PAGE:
City workers were seen cleaning the blood-stained sidewalk the following morning.
The city manager declared a state of emergency and announced an 11:59 p.m. curfew on Miami Beach on March 19, which expired at 6 a.m. the following morning.

Though Miami Beach legislators decided against reinstating the curfew, they voted 6-1 to shut down alcohol sales at South Beach liquor stores early at 6 p.m. this weekend.

Commissioner Richardson pushed the restriction, saying liquor stores in the entertainment district were fueling the disorder.

"I would make a motion that we close the package stores like we did last year, and that's what I would support, in terms of trying to tamp down people buying alcohol in the [district] and pouring it into a bottle of Gatorade and that sort of thing," Richardson said.

Although Fernandez, Meiner, and the mayor felt the amended item was not enough to ensure public safety, they agreed to support the measure.

"This is like acknowledging we have a problem, but we don't want to take bold action because we don't want to piss off important businesses in our city," Fernandez said.

Arriola, the lone vote against the item, compared it to "rearranging the chairs on the Titanic" and voiced his support for stronger measures like metal detectors and more barricades.

"Let's be real. If it's not going to make a difference, don't punish the businesses that are going to be affected by this," he said. "Booze is easy to get... Let's not do something just to do something."

Several commissioners advocated for the city to adopt more stringent safety measures for next year, including installing metal detectors, creating a ticketed event to enter the area, establishing a perimeter, and setting up checkpoints.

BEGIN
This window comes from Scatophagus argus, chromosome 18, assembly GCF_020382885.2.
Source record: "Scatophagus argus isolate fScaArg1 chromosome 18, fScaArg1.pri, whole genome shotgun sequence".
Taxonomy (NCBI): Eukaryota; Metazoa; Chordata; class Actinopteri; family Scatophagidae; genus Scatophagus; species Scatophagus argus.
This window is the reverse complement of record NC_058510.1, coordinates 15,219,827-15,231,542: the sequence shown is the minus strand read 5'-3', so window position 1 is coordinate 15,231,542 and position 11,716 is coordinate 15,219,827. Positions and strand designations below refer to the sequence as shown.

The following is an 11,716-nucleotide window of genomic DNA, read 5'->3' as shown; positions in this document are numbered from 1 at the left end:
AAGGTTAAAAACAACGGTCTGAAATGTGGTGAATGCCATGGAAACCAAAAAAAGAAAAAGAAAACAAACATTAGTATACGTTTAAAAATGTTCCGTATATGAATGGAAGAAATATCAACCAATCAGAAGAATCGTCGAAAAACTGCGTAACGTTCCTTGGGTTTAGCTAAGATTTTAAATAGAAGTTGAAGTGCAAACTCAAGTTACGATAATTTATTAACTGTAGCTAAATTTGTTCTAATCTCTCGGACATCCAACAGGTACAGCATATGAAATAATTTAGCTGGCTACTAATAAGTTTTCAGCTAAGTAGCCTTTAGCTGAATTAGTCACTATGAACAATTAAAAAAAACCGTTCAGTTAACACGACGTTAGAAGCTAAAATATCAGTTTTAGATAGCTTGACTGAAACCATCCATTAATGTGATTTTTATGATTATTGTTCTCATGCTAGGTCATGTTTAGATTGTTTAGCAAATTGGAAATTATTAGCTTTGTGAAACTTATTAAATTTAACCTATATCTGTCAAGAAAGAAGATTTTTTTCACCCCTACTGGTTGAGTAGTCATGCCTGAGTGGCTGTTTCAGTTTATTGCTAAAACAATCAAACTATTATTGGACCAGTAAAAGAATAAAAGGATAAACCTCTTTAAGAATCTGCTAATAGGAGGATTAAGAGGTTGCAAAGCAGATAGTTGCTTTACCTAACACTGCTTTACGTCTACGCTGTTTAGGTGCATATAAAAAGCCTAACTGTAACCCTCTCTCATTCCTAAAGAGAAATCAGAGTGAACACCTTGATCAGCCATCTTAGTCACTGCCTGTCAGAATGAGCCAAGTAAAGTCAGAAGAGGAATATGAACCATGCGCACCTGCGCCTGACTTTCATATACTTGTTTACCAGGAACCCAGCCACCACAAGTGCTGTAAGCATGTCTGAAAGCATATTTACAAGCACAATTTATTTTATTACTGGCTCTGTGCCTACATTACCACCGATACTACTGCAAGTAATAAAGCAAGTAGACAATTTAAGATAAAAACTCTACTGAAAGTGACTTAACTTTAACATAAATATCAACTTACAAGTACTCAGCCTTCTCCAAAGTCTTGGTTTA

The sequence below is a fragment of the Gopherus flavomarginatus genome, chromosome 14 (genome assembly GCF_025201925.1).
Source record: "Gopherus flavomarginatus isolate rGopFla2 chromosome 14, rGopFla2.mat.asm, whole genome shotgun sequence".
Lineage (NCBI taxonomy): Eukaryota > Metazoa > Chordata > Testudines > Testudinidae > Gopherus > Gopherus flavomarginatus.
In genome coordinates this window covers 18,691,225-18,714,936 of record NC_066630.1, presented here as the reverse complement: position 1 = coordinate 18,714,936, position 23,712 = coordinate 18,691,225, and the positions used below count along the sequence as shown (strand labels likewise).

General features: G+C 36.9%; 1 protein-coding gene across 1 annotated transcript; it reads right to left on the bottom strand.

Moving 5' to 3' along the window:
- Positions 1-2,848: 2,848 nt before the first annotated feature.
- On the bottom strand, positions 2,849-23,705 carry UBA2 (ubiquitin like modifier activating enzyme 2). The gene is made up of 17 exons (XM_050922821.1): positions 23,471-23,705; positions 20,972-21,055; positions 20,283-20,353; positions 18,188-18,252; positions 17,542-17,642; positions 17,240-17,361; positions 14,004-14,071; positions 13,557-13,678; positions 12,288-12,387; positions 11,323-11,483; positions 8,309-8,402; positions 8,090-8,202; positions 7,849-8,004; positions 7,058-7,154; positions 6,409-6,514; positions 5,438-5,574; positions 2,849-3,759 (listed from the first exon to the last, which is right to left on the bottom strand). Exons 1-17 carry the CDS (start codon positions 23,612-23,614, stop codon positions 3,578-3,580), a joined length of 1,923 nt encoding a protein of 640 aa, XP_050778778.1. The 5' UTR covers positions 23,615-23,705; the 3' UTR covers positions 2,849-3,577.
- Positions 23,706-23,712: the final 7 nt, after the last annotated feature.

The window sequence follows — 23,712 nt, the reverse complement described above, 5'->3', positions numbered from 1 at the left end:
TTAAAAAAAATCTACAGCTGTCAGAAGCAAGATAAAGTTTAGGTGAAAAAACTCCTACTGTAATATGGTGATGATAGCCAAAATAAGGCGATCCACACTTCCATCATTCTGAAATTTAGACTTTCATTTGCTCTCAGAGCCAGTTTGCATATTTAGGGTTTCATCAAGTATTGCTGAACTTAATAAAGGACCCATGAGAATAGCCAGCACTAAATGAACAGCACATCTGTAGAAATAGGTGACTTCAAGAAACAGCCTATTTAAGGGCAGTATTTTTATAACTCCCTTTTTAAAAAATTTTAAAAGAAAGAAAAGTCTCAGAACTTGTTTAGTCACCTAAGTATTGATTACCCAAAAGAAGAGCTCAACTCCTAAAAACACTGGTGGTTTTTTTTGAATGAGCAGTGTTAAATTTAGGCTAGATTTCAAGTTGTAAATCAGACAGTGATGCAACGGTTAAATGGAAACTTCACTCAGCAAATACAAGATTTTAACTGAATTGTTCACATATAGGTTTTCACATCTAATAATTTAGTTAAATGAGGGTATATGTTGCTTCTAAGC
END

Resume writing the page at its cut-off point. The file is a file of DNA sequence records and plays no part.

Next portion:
"I don't view any other option at this point than doing metal detectors. There is literally zero option," Meiner argued. "We are going through the same thing every year, year after year. We need metal detectors next year. If it's beyond Ocean Drive, we do beyond Ocean Drive."

Arriola said implementing a curfew is not a long-term solution and instead called for safety checks to get guns off the streets. He suggested high-powered spotlights on Ocean Drive to "make it more unpleasant" for revelers, and more license plate readers along with traffic controls to slow the causeway down "to make it less pleasant for people who drive in."

Some legislators even asked to have metal detectors in place for this weekend, but police chief Richard Clements and Hudak said that would be impossible on such short notice. City attorney Rafael Paz also worried about the constitutional implications.

"I actually feel personally responsible for the people that were injured because I feel we need to do more," Meiner said.
KEEP NEW TIMES FREE... Since we started New Times, it has been defined as the free, independent voice of Miami, and we'd like to keep it that way. With local media under siege, it's more important than ever for us to rally support behind funding our local journalism. You can help by participating in our "I Support" program, allowing us to keep offering readers access to our incisive coverage of local news, food and culture with no paywalls. Make a one-time donation today for as little as $1.